I can say that, in my experience, no matter the form factor of your e-learning courses, content that's relevant to your learners, well-written, and offers some form of engagement is much more likely to achieve the training objectives. I would argue that the authoring app you choose should be the best one for the job—which is the great thing about having multiple authoring apps at your fingertips with Articulate 360. So if you need something that's quick, beautiful, and fully responsive look to Rise 360. If you need something more custom and immersive, look to Storyline 360.

However, I know your boss is keen on some data here and it sounds like she's looking for an impact on learning. In absence of any studies on this, I think the next best thing you can do is propose a little pilot test (similar to the A/B test you mentioned above). Download a free trial of 360 and use Rise 360 to create a course and Storyline 360 to create the same course. Document how long each course took you to create (VP's love ROI...) and then ask a small sampling of learners from your core audience to review each course. Ask them to review each one on a laptop, and then on a tablet or smartphone to compare their experiences navigating the content. You could use their input, perhaps even compare their scores on a quiz, along with any other data points you can gather to put together your own study. After all, the best quantitative facts are gleaned by looking at how your audience engages with your material and subsequently meets your training goals.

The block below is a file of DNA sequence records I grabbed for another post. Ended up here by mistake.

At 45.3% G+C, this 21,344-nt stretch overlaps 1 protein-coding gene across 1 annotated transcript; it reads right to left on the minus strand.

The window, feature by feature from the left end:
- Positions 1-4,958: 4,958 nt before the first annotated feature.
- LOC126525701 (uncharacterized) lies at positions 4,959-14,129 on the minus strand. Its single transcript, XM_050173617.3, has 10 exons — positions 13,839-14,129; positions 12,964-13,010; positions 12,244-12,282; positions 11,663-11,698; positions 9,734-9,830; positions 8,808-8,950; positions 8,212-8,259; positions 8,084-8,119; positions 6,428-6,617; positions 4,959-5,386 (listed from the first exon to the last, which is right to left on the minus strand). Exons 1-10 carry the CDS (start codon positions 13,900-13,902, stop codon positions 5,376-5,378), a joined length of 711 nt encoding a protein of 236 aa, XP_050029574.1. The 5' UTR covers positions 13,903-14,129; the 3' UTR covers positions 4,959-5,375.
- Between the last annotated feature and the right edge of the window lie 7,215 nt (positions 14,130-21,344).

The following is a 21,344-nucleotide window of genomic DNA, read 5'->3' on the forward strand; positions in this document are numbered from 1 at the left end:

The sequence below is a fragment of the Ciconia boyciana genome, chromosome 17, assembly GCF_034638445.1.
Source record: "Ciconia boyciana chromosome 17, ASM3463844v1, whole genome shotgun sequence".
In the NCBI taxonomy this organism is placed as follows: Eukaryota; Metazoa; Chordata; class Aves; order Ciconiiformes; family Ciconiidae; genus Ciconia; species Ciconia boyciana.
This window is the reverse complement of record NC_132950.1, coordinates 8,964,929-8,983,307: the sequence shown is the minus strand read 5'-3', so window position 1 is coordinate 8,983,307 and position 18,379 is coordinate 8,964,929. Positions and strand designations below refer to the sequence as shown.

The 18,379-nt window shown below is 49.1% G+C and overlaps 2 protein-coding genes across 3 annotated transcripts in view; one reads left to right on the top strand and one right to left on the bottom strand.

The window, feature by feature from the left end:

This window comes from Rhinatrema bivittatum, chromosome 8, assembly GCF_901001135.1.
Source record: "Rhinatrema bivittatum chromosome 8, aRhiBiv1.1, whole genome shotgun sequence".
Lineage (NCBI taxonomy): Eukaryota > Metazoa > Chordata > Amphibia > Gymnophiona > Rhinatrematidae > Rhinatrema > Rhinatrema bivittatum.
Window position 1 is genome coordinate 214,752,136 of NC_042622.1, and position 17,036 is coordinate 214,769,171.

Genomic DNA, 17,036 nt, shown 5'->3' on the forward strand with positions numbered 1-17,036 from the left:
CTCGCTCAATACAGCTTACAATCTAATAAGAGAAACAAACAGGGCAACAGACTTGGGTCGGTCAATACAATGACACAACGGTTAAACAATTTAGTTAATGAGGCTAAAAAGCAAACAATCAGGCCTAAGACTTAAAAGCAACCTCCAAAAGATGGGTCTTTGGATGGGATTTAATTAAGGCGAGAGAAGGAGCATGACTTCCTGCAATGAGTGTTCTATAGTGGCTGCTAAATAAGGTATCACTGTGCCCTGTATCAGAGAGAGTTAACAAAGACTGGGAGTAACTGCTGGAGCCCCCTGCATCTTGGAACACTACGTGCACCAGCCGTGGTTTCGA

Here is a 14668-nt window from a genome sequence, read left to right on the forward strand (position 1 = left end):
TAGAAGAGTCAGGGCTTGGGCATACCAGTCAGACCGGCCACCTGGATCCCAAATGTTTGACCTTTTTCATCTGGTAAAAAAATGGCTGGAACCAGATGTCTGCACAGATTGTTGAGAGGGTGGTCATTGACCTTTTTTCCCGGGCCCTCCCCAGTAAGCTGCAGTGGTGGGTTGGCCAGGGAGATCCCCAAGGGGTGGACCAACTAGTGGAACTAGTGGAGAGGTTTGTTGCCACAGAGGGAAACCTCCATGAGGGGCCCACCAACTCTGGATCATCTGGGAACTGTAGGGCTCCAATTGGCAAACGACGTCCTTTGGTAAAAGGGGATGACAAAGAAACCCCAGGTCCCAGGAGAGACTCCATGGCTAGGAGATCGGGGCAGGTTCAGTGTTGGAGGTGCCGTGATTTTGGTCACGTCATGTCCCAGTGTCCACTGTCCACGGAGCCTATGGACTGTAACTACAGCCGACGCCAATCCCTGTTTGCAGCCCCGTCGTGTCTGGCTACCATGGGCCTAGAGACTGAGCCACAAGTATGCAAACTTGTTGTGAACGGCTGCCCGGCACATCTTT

I hope this is a helpful suggestion! I'm sorry I couldn't locate anything more on point here.


Tom Kuhlmann

Good questions and responses. Jakob Nielsen has a lot of good research in UX/UI design. He may have some ammo for you. 

A few of my thoughts...

The A/B question reminds me of a Malcolm Gladwell presentation where he talked about finding the perfect spaghetti sauce. It's a really good presentation. There really was no "perfect sauce." Instead, there are perfect sauces. 

In the same vein, A/B testing on horizontal versus vertical is probably pointless as there is no binary solution where one is more effective than others. If anything, I'd say that most people consume content online like they would in Rise than they do in Storyline, that is slide-based. Thus, Rise presents a familiar mode of consumption (especially on mobile).

Also, look at the way mobile apps work. They are a good representation of the perfect sauces rather than a single best option. They're all over the place in terms of how one interacts with them. Some scroll, some animate, some go up/down, some flip, some are responsive, some aren't...

When building courses, the goal is to meet certain objectives and the course is a solution to meet them. I'd say to step away from the solution where that is focused on templates and ways to navigate content, and focus on meeting the objectives. From there you'll be able to determine the appropriate software to use.

Places where Rise probably adds more value:

  • Better mobile experience and consistent with how people navigate and consume other content online. It's no less intuitive than clicking prev/next buttons. In fact, that really seems a bit archaic in light of how we interact with content today.
  • Faster production and easier maintenance
  • Form-based structure helps not have to design UI and other visual elements
  • If you want horizontal navigation, use the process interaction to segment content in the lessons.

FYI Here's a demo of a Rise mock up where I used some of the Serenity template to match inserted Storyline blocks that used the template.

Hopefully some of this is useful.